Two More Tubes in Kevin's Bionic Chest
Another long day! When Dick and I got back to the hospital this morning, both of the surgeons, the pulmonologist, and the oncologist met with Kevin and us. There was a lot of brain power in that hospital room! The general consensus from all of them was that we really couldn't wait to do surgery, there was too much infiltrate in the left lung area, and it was doubtful that it would clear up on its own. After we left the hospital late last night, the 2 surgeons and Dr. McNamara met with a large group of fellow surgeons and pulmonologists to again view the CT film and to hash over Kevin's predicament. It sounds like they were up most of the night doing this. I can't speak highly enough for these physician's.
So Kevin went into surgery this afternoon--scheduled for 1:45 pm. At 4:15 Dr. Anderson and Dr. Mulstad, the 2 surgeons, came to speak to Dick and me. They had just finished--Kevin had come through fine and would soon be sent to recovery. They said if they would have waited a week to do the surgery, it would have been too late. Kevin's left lung would have been permanently contracted and deflated meaning Kevin would only have one working lung and ventilator dependent for the rest of his life. They removed 1700 ml of blood and fluid (comparable to a 2 liter bottle full). In one of the surgeon's words "it was like Kevin had the weight of a full 2 liter pop bottle in his left chest pushing against his lung".
They were able to do everything with just one small incision, about 2 1/2 inches, from which they inserted a camera to guide their instruments and do all of the scraping and cleaning they needed to do. They gave us a picture that this camera captured showing the clots and fibrous tissue that they removed. It was quite amazing. The clots were big and gelatinous and already had fibers stringing down to the lung. In another week they would have entered the lung and dominated it, turning it into a permanent hard firm useless mass. They inserted 2 chest tubes needing 2 more small holes--one draining from his middle lobe, and one from the bottom lobe. They will probably need to be in about a week, or until they stop draining. As soon as they are removed, the first round of chemo will commence. So Kevin will most likely be in-patient for at least 2 more weeks.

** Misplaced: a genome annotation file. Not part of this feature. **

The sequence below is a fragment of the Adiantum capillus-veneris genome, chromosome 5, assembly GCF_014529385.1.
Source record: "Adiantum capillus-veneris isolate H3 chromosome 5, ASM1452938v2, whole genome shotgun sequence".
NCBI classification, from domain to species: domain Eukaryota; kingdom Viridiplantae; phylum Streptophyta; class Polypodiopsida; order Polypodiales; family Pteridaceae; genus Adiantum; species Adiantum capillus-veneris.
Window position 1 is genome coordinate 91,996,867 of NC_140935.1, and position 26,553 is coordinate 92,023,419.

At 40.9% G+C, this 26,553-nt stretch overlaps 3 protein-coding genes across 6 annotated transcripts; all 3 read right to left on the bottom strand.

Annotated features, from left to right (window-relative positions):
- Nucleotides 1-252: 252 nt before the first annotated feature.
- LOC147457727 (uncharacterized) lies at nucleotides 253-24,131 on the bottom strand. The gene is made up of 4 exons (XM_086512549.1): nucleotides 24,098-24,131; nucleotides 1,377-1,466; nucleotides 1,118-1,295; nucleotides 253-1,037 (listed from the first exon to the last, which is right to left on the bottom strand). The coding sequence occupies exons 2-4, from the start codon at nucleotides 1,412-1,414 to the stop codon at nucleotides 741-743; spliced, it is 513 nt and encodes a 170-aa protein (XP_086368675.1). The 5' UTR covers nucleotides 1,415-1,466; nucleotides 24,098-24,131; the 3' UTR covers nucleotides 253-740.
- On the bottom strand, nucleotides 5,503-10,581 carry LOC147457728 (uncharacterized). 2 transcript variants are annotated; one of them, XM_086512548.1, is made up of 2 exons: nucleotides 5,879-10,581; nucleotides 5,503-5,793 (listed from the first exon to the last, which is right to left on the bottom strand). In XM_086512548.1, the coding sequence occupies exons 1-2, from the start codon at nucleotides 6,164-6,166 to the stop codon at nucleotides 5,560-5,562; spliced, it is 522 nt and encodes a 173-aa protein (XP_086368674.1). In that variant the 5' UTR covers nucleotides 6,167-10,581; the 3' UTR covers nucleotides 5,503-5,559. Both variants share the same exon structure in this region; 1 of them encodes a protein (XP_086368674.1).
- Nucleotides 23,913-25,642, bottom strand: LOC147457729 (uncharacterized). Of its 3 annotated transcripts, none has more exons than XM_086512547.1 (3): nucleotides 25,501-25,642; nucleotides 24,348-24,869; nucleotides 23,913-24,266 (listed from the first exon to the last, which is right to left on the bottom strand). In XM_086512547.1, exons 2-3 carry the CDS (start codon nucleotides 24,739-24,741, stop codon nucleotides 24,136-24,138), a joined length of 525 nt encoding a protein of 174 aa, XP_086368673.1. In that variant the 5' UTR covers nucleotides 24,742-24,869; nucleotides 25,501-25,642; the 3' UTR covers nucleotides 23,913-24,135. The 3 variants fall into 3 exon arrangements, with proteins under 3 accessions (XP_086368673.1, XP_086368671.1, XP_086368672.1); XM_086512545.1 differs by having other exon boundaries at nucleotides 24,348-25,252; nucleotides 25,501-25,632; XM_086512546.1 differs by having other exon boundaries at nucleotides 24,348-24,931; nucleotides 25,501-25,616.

When Dick and I left him to go back to the Sheraton tonight, Kevin was feeling the pain from surgery, but able to breathe much better and no longer had the pressure on his chest that has plagued him all week. His only request prior to surgery was for the anesthetist to use watermelon flavored Nitro gas to put him in la la land. He got his wish! He has been able to maintain a fantastic upbeat and positive attitude throughout all of this. He is a remarkable young man!!